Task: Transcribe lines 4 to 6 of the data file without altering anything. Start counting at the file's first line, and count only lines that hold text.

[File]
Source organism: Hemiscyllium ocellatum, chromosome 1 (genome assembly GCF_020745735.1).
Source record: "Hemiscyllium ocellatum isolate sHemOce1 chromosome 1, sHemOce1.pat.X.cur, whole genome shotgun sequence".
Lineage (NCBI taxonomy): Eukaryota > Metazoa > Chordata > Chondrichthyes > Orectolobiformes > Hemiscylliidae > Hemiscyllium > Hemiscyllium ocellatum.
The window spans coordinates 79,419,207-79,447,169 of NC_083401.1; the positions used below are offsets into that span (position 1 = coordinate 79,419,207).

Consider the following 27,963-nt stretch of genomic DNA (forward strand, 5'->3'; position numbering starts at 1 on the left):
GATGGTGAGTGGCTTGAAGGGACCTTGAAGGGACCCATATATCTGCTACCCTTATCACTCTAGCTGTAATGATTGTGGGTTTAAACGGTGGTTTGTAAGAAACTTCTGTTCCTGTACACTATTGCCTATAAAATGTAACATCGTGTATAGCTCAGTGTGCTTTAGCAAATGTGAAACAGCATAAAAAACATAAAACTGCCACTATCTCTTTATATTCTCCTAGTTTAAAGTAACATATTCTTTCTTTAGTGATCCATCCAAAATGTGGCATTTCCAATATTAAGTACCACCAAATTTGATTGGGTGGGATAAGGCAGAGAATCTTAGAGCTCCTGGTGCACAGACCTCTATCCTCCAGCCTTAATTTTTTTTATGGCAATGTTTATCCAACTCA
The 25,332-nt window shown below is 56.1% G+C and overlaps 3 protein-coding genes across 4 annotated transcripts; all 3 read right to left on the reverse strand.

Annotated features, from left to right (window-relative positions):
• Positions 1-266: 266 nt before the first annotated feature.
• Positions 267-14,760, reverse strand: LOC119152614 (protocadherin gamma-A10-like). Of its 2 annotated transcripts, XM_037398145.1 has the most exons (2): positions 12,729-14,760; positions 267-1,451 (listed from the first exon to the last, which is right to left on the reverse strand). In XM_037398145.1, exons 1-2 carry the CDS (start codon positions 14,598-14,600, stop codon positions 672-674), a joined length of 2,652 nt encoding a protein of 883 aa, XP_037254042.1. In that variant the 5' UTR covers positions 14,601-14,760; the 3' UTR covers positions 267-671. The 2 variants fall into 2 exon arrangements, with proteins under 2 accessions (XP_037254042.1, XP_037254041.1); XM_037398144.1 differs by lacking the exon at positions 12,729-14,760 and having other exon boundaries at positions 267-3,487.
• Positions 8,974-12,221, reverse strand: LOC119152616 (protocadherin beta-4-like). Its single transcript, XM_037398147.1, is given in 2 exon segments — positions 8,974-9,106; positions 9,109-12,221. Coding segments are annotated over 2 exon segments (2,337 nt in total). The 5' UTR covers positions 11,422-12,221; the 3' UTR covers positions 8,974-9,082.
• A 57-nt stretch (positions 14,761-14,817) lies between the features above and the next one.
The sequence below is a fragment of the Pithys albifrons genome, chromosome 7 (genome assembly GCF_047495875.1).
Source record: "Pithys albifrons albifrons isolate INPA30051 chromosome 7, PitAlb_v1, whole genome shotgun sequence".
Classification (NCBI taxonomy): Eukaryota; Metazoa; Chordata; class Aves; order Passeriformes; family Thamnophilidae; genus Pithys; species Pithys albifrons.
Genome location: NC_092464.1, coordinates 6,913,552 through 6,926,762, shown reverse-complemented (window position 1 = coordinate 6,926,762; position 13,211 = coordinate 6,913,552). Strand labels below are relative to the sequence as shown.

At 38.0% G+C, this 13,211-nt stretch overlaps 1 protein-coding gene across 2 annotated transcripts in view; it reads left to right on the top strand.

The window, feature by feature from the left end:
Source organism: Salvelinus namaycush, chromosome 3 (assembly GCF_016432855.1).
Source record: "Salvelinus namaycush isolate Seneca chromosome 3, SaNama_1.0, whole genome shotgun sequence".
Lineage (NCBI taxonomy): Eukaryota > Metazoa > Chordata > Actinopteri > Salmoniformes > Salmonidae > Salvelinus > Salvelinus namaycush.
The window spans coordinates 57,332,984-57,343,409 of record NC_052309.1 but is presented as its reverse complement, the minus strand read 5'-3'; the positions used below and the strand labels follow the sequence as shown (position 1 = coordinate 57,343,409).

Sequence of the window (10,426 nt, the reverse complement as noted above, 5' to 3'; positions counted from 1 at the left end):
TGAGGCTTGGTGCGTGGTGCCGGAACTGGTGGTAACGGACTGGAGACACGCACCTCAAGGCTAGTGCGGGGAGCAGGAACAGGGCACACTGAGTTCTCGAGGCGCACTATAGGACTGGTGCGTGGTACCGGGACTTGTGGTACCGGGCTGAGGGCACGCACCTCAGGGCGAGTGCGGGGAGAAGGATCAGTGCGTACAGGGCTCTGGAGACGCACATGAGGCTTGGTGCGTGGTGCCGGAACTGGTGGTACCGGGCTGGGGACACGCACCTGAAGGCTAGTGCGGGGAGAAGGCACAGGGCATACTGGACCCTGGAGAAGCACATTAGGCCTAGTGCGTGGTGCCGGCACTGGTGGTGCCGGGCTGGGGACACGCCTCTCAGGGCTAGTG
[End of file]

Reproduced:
The window spans coordinates 79,419,207-79,447,169 of NC_083401.1; the positions used below are offsets into that span (position 1 = coordinate 79,419,207).

Consider the following 27,963-nt stretch of genomic DNA (forward strand, 5'->3'; position numbering starts at 1 on the left):
GATGGTGAGTGGCTTGAAGGGACCTTGAAGGGACCCATATATCTGCTACCCTTATCACTCTAGCTGTAATGATTGTGGGTTTAAACGGTGGTTTGTAAGAAACTTCTGTTCCTGTACACTATTGCCTATAAAATGTAACATCGTGTATAGCTCAGTGTGCTTTAGCAAATGTGAAACAGCATAAAAAACATAAAACTGCCACTATCTCTTTATATTCTCCTAGTTTAAAGTAACATATTCTTTCTTTAGTGATCCATCCAAAATGTGGCATTTCCAATATTAAGTACCACCAAATTTGATTGGGTGGGATAAGGCAGAGAATCTTAGAGCTCCTGGTGCACAGACCTCTATCCTCCAGCCTTAATTTTTTTTATGGCAATGTTTATCCAACTCA